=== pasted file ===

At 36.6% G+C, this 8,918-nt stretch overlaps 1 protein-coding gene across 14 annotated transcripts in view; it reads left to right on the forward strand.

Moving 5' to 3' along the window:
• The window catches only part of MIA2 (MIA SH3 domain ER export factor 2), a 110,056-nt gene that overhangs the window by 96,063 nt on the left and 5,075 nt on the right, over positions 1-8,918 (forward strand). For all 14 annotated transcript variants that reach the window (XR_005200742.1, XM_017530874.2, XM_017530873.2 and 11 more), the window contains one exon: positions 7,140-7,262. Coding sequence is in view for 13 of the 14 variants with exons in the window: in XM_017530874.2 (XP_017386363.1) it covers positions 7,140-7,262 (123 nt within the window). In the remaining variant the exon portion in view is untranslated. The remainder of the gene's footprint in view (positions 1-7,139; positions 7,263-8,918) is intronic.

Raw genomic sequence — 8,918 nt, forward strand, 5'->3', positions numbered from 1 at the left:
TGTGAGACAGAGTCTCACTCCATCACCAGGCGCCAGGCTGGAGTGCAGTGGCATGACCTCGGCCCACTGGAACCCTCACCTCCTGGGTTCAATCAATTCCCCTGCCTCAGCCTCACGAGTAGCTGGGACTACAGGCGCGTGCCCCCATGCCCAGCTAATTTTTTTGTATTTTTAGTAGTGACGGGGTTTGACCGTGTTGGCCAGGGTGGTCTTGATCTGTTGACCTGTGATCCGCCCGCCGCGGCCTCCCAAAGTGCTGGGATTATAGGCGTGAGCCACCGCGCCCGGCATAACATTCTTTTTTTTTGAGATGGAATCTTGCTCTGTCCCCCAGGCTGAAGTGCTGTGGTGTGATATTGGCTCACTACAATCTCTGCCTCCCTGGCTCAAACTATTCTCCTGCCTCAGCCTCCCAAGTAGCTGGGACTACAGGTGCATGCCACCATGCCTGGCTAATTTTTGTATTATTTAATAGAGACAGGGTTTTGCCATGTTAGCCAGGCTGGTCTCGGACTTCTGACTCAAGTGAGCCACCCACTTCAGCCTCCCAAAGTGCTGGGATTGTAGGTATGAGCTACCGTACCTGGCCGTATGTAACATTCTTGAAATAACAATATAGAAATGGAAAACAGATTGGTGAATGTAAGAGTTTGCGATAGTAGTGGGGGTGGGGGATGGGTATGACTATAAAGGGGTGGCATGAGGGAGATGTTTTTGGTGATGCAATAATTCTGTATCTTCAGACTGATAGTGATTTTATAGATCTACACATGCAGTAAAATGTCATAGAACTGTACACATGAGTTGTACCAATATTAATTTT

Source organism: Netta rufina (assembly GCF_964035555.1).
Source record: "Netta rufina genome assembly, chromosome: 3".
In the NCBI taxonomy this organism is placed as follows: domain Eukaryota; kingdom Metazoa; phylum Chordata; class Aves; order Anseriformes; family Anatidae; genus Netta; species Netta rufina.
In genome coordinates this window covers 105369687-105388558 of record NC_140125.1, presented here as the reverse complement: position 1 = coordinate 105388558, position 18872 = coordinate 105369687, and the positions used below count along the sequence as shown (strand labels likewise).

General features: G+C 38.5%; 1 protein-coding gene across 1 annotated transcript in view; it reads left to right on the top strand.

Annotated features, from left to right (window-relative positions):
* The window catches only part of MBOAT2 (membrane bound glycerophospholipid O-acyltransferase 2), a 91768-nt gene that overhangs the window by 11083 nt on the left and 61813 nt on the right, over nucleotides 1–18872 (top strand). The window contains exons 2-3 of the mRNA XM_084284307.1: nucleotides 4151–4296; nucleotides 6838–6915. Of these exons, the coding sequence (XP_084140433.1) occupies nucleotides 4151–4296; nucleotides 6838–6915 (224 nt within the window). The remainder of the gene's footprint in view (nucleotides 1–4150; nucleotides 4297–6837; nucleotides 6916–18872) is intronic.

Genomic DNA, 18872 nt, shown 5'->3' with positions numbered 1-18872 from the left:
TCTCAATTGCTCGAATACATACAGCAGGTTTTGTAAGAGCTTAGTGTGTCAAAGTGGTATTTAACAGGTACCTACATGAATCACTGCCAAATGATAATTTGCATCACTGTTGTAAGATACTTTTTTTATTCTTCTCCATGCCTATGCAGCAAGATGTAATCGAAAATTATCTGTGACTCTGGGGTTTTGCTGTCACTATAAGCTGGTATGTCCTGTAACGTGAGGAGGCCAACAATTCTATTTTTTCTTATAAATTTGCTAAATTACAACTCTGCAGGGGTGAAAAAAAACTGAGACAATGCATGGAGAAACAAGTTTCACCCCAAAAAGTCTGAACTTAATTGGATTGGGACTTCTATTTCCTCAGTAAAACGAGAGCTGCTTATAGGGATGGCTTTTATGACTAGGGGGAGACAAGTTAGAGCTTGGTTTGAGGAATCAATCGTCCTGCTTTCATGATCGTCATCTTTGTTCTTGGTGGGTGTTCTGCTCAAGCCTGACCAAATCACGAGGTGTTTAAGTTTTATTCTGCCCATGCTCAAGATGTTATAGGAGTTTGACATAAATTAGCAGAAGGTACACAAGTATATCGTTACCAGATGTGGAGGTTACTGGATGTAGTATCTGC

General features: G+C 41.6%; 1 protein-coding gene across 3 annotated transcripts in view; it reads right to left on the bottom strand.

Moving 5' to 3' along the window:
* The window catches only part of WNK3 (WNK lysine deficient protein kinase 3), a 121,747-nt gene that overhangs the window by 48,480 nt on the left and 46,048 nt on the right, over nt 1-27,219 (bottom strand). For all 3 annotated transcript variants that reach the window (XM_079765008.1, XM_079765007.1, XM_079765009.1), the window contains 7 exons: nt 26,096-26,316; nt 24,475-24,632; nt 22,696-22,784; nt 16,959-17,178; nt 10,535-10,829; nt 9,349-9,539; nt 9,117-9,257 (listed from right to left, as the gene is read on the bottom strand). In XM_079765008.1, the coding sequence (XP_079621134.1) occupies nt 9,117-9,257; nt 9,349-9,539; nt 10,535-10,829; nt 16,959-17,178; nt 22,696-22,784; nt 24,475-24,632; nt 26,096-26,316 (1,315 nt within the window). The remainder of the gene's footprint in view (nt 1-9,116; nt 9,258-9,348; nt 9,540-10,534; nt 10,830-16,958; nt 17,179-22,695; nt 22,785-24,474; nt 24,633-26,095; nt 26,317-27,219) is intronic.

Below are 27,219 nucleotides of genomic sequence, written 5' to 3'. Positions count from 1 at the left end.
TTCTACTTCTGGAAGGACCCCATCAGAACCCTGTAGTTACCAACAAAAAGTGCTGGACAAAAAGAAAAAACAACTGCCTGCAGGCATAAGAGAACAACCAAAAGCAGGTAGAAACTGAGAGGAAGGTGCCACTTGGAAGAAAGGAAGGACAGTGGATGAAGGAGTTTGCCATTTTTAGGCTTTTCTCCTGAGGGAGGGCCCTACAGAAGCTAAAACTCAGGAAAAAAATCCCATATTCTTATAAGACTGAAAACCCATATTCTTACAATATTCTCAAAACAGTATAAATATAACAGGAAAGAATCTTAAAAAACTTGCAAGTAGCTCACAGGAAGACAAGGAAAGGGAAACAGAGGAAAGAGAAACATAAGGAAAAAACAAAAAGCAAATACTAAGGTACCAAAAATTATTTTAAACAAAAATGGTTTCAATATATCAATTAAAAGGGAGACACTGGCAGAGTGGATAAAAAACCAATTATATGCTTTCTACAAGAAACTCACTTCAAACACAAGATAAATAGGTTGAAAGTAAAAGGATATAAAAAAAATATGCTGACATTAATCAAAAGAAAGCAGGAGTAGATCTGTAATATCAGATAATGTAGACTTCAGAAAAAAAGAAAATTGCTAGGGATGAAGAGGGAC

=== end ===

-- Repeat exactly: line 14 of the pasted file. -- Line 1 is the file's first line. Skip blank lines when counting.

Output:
TCTCAATTGCTCGAATACATACAGCAGGTTTTGTAAGAGCTTAGTGTGTCAAAGTGGTATTTAACAGGTACCTACATGAATCACTGCCAAATGATAATTTGCATCACTGTTGTAAGATACTTTTTTTATTCTTCTCCATGCCTATGCAGCAAGATGTAATCGAAAATTATCTGTGACTCTGGGGTTTTGCTGTCACTATAAGCTGGTATGTCCTGTAACGTGAGGAGGCCAACAATTCTATTTTTTCTTATAAATTTGCTAAATTACAACTCTGCAGGGGTGAAAAAAAACTGAGACAATGCATGGAGAAACAAGTTTCACCCCAAAAAGTCTGAACTTAATTGGATTGGGACTTCTATTTCCTCAGTAAAACGAGAGCTGCTTATAGGGATGGCTTTTATGACTAGGGGGAGACAAGTTAGAGCTTGGTTTGAGGAATCAATCGTCCTGCTTTCATGATCGTCATCTTTGTTCTTGGTGGGTGTTCTGCTCAAGCCTGACCAAATCACGAGGTGTTTAAGTTTTATTCTGCCCATGCTCAAGATGTTATAGGAGTTTGACATAAATTAGCAGAAGGTACACAAGTATATCGTTACCAGATGTGGAGGTTACTGGATGTAGTATCTGC